To understand earaches you must first know about the Eustachian tube, a narrow channel connecting the inside of the ear to the back of the throat, just above the soft palate. The tube allows drainage — preventing fluid in the middle ear from building up and bursting the thin ear drum. In a healthy ear, the fluid drains down the tube, assisted by tiny hair cells, and is swallowed.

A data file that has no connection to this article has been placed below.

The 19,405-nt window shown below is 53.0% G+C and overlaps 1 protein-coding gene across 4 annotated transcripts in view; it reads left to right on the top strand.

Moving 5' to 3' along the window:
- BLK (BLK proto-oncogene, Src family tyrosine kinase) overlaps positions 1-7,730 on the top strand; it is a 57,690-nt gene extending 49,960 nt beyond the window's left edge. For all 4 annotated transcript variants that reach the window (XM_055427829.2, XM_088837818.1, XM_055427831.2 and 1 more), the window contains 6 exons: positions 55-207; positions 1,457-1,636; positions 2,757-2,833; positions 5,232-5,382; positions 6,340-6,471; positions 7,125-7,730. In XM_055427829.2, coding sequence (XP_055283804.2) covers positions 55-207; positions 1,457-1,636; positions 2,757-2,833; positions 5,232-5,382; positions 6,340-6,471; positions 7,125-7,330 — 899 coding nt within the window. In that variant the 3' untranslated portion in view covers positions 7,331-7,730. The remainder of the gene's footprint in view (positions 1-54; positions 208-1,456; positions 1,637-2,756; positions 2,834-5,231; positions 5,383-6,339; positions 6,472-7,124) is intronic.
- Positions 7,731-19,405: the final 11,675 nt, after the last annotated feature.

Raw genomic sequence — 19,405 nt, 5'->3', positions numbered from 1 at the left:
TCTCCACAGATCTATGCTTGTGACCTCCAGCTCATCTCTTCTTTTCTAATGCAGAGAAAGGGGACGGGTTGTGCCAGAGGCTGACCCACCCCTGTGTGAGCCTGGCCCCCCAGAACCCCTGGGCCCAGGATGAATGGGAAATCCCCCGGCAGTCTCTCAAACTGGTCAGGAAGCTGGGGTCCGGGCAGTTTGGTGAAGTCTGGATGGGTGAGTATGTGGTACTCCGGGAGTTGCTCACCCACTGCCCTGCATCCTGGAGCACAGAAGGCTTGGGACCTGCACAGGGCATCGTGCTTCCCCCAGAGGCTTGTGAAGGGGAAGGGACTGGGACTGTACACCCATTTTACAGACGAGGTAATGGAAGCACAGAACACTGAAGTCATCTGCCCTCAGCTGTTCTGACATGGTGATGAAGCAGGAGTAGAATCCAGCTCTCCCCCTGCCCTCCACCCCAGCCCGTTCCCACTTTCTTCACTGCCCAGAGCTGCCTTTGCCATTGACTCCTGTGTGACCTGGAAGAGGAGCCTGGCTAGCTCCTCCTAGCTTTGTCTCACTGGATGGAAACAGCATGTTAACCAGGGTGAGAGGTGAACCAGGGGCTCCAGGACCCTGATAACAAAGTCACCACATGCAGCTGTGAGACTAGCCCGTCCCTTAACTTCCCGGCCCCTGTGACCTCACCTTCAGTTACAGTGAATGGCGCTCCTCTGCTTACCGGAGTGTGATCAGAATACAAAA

The tube maintains middle ear pressure equal to the air outside the ear, enabling free eardrum movement. Normally, the tube is collapsed most of the time in order to protect the middle ear from the many germs residing in the nose and mouth. Infection occurs when the Eustachian tube fails to do its job. When the tube becomes partially blocked, fluid accumulates in the middle ear, trapping bacteria already present, which then multiply. Additionally, as the air in the middle ear space escapes into the bloodstream, a partial vacuum is formed that absorbs more bacteria from the nose and mouth into the ear.